12. A Jungle Field Trip (C) #RRBC

Previously, a senior high school Botany class embarked on a shuttle to the surface of planet Genesis from the colonizer ship, UNS Divine Scepter. As a precaution, teacher Giorgio Pinto’s class was accompanied by a security detail of twelve marines into the jungle adjacent to the construction site of Genesis City. Once there, the class of thirty students was given one hour to collect samples of flora to take back to class aboard Scepter for study. After that, they were to have a tour of the facilities at the capital city site and lunch with the Director of Building Operations, Jethro Hodge.

Pleased with his students’ performance since they left their home pod, aboard Scepter, Pinto’s stress levels had been in steady decline while foraging in the jungle. He had been assisting a small group beside the stream at the foot of a waterfall, who were collecting plant specimens in the shallow water. The teacher didn’t see the two girls climbing the grade beside the waterfall until Tanya Sablicksen called out to him. Pinto straightened up, turned toward the sound of Tanya’s voice and saw her pointing at the falls behind him. He turned in time to hear Carol’s scream, and the sharp report of a rifle. Helplessly, he watched as Carol pulled Barb over the waterfall with her.

 

Before Pinto or Sablicksen could reach the edge of the stream, at the foot of the falls, two Marines dropped their weapons and dove into the water from opposite banks. It wasn’t a high waterfall, but there was a fast-moving current that forced the girls underwater. There was no way of knowing the water’s depth at the foot of the falls, or if there were rocks under the surface that might cause serious injuries – or worse.

Captain Serge Dupont, the detail commander, searched the shrubbery, at the top of the falls, for the body of the animal he had fired upon. It didn’t take long. The animal had dropped where it had stood, killed instantly, by the well-aimed head shot. Dupont nudged it roughly with his rifle, then, satisfied it was dead; he rolled it over on its side. It was jet black and, in some ways, resembled a wolf, found back on Earth. Satisfied there was no more danger lurking about, he turned his attention to the action below.

Sergeant Harvey Ames and Private Cheryl-Lynn Soares encountered deep water directly under the falls. The turbulence made it difficult to find the two girls. Ames spotted Barb’s body rising slowly about eight feet below his position. He signaled Soares and swam down, quickly, to bring her to the surface, hoping she hadn’t drowned already. Soares surged downward, past Ames and Barb, searching for Carol.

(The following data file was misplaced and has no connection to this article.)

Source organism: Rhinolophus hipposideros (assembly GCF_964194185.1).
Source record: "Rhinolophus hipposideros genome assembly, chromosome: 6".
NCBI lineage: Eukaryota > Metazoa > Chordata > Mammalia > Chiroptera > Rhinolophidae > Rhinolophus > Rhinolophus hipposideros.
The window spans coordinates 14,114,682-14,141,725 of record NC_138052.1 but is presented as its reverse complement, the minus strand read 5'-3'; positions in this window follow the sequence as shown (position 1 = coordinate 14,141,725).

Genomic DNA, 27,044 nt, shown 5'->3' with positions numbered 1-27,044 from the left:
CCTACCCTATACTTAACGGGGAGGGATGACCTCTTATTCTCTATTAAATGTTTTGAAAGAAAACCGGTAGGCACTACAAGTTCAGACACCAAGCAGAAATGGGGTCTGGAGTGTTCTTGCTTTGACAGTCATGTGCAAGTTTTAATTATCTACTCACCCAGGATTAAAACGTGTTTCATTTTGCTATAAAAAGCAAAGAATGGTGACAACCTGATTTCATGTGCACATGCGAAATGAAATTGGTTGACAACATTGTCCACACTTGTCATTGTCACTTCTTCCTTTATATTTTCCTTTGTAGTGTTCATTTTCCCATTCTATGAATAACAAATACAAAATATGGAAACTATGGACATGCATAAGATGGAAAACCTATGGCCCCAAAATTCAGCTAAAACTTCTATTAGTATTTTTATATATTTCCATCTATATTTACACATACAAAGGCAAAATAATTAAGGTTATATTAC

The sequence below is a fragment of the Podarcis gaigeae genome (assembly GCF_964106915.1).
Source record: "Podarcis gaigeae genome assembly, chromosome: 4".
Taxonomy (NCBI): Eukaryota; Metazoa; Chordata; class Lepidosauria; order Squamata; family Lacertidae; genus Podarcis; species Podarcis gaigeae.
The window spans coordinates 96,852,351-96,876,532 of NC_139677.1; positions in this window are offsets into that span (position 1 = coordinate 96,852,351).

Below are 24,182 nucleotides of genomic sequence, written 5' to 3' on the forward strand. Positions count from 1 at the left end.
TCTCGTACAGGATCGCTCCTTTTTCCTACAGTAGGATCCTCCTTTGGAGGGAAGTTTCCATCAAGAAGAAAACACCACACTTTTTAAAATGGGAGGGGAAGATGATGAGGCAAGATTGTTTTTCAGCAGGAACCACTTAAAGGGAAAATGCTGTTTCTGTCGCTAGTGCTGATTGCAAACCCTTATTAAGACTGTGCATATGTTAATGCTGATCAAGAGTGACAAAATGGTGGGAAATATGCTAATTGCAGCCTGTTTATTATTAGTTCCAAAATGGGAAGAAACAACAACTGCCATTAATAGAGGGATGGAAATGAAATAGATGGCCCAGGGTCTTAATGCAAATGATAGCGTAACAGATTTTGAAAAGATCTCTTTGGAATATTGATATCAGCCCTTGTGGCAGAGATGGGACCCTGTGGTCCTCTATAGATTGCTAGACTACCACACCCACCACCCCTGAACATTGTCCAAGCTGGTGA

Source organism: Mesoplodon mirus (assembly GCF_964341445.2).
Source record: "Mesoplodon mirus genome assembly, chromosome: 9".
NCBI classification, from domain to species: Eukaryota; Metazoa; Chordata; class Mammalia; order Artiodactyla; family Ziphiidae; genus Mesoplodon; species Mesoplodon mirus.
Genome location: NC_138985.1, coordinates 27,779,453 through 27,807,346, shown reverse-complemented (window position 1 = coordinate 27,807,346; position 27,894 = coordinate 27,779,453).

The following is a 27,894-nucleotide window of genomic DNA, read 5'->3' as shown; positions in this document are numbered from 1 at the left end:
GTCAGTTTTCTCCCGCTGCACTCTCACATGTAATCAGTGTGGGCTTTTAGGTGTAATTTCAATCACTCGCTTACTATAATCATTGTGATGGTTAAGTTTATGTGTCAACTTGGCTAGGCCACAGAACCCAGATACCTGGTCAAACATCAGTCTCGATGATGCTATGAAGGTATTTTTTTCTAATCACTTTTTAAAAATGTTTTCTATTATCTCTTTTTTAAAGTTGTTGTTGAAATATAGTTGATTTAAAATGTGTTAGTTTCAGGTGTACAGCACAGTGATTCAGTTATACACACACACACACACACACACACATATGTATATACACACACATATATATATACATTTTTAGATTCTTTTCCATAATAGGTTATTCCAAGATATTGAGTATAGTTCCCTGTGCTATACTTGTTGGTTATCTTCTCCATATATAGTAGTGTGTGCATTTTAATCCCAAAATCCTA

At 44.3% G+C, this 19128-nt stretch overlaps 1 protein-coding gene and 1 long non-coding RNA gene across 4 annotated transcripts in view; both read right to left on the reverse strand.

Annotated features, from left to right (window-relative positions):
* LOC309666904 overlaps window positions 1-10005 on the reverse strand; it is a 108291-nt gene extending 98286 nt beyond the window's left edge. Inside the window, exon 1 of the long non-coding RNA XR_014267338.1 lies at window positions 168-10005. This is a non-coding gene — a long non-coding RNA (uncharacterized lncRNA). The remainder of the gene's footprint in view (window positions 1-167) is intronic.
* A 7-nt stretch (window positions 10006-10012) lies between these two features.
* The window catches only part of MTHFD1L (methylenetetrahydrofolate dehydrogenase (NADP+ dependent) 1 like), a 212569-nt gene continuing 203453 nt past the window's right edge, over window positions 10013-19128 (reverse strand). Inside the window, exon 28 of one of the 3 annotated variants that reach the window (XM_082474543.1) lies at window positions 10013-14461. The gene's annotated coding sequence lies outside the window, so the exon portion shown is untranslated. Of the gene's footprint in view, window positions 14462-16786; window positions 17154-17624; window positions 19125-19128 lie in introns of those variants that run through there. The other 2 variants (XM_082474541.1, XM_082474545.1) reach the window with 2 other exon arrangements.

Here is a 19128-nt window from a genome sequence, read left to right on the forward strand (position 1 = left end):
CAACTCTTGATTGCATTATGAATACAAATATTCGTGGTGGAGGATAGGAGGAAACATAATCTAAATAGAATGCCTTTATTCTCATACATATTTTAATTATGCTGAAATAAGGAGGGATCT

The marine medic was waiting on the shore with Pinto and Sablicksen. Dupont, standing at the top of the falls, ordered two more marines into the water to join the search.

“They’ve got Barb!” Pinto shouted in relief. “But where’s Carol? The teacher strode a short distance into the stream to assist Ames, towing young Barb – who looked unconscious or lifeless. They carried her ashore where the medic checked her life signs and began lifesaving procedures. Wasting no time, Sergeant Ames dove back into the water, to assist in the search for Carol.

Tanya Sablicksen knelt beside Barb’s body, opposite the medic, ready to help if needed. Desperation was etched on her face as she watched the medic work to induce her breathing. Oh, Gods, if you exist, hear my prayer. Bring life and breath back into her body; she prayed silently. Sputtering and coughing up water, Barb returned to the land of the living. A cheer rose up from the students, who had gathered around them. Tanya grabbed Barb’s hand and spoke to her reassuringly.

The crisis continued underwater as precious seconds ticked on relentlessly. Finally, they located Carol, twelve feet down, entangled in weeds and vines. Frantically, two Marines hacked away at the vines while two other Marines took turns breathing air into her mouth and returning to the surface. At last, they freed her legs and towed her, unconscious, to the surface.

Pinto waited in the water, near the bank, watching the soldiers make trips to the surface and then back down. His anxiety mounted by the second. He wanted to dive beneath the surface and help find Carol, but he knew he’d just be in the way. Carol, Carol, don’t give up! His silent coaxing was interrupted when four Marines broke the surface towing Carol’s body. Realizing he was in the way, Pinto turned, with a silent prayer of thanks, and climbed out of the water.

Satisfied this his orders were being carried out, the commander at the top of the falls, took his comm unit off his belt and contacted base camp. “Dupont, here. Tell the Major we need the helo-evac bird immediately. Two students with unknown injuries need immediate medical attention. Sending our coordinates. Dupont out.” He descended the distance to the foot of the falls just in time to see the Marines carry the second student out of the water.

Join us next time to find out Carol’s fate.

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Author: John Fioravanti

I'm a retired History teacher (35 years), husband, father of three, grandfather of three. My wife, Anne, and I became business partners in December, 2013, and launched our own publishing company, Fiora Books (http://fiorabooks.com), to publish my books. We have been married since 1973 and hope our joint business venture will be as successful as our marriage.

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